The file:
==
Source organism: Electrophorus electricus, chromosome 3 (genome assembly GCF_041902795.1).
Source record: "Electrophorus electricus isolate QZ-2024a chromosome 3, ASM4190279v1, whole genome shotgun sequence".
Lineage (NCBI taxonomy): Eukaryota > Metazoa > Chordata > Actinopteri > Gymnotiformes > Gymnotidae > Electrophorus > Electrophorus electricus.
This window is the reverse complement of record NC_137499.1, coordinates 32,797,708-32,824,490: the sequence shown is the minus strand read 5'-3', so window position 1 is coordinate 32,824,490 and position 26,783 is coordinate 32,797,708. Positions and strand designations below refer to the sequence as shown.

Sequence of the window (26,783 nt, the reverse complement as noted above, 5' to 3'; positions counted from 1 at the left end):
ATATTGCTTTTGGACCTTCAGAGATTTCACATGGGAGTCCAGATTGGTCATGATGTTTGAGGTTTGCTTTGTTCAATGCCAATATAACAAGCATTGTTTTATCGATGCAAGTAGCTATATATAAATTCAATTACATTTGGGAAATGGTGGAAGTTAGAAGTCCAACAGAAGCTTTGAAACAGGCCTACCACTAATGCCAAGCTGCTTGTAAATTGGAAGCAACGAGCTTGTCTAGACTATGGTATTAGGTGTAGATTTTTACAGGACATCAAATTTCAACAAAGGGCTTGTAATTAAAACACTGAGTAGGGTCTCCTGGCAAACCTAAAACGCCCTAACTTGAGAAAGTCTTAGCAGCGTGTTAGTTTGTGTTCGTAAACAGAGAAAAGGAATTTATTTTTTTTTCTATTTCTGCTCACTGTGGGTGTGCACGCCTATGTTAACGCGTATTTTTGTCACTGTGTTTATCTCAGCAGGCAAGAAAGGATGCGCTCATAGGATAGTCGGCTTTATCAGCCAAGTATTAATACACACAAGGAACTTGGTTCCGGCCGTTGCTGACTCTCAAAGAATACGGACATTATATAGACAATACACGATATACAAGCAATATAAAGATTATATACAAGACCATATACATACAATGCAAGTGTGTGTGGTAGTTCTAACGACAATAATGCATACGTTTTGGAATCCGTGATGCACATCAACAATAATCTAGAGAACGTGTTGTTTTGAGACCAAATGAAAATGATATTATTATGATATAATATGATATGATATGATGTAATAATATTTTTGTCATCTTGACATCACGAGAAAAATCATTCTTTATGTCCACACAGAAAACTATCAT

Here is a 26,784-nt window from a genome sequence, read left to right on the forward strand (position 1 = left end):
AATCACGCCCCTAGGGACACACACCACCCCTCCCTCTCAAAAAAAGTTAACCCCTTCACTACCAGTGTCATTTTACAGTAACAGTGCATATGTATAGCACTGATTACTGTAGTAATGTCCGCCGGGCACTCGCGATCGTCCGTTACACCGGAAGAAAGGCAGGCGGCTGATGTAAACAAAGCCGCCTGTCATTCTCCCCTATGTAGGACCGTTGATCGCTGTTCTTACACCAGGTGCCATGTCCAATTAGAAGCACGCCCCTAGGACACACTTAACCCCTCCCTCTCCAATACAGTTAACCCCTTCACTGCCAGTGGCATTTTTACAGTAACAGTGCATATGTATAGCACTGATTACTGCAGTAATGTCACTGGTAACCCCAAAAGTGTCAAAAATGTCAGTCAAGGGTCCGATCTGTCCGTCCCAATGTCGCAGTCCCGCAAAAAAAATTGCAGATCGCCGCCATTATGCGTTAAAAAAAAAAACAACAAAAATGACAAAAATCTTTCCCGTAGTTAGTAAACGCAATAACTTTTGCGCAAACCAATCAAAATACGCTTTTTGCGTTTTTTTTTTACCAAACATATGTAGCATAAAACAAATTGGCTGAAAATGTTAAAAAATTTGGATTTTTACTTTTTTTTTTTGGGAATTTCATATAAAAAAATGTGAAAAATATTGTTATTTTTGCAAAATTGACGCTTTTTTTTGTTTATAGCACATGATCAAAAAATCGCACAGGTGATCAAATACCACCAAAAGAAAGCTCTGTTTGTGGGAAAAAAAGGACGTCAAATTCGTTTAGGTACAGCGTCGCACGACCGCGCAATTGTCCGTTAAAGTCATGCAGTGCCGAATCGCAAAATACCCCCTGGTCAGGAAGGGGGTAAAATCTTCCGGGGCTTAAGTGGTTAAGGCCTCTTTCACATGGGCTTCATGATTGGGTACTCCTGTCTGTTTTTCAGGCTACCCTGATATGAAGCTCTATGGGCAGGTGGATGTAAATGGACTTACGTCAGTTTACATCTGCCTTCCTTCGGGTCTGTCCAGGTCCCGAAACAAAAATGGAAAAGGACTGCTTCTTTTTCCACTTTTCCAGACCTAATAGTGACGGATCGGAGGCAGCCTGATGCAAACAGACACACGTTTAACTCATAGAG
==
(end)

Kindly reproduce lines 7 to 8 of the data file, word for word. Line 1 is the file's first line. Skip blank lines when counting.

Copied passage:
Here is a 26,784-nt window from a genome sequence, read left to right on the forward strand (position 1 = left end):
AATCACGCCCCTAGGGACACACACCACCCCTCCCTCTCAAAAAAAGTTAACCCCTTCACTACCAGTGTCATTTTACAGTAACAGTGCATATGTATAGCACTGATTACTGTAGTAATGTCCGCCGGGCACTCGCGATCGTCCGTTACACCGGAAGAAAGGCAGGCGGCTGATGTAAACAAAGCCGCCTGTCATTCTCCCCTATGTAGGACCGTTGATCGCTGTTCTTACACCAGGTGCCATGTCCAATTAGAAGCACGCCCCTAGGACACACTTAACCCCTCCCTCTCCAATACAGTTAACCCCTTCACTGCCAGTGGCATTTTTACAGTAACAGTGCATATGTATAGCACTGATTACTGCAGTAATGTCACTGGTAACCCCAAAAGTGTCAAAAATGTCAGTCAAGGGTCCGATCTGTCCGTCCCAATGTCGCAGTCCCGCAAAAAAAATTGCAGATCGCCGCCATTATGCGTTAAAAAAAAAAACAACAAAAATGACAAAAATCTTTCCCGTAGTTAGTAAACGCAATAACTTTTGCGCAAACCAATCAAAATACGCTTTTTGCGTTTTTTTTTTACCAAACATATGTAGCATAAAACAAATTGGCTGAAAATGTTAAAAAATTTGGATTTTTACTTTTTTTTTTTGGGAATTTCATATAAAAAAATGTGAAAAATATTGTTATTTTTGCAAAATTGACGCTTTTTTTTGTTTATAGCACATGATCAAAAAATCGCACAGGTGATCAAATACCACCAAAAGAAAGCTCTGTTTGTGGGAAAAAAAGGACGTCAAATTCGTTTAGGTACAGCGTCGCACGACCGCGCAATTGTCCGTTAAAGTCATGCAGTGCCGAATCGCAAAATACCCCCTGGTCAGGAAGGGGGTAAAATCTTCCGGGGCTTAAGTGGTTAAGGCCTCTTTCACATGGGCTTCATGATTGGGTACTCCTGTCTGTTTTTCAGGCTACCCTGATATGAAGCTCTATGGGCAGGTGGATGTAAATGGACTTACGTCAGTTTACATCTGCCTTCCTTCGGGTCTGTCCAGGTCCCGAAACAAAAATGGAAAAGGACTGCTTCTTTTTCCACTTTTCCAGACCTAATAGTGACGGATCGGAGGCAGCCTGATGCAAACAGACACACGTTTAACTCATAGAG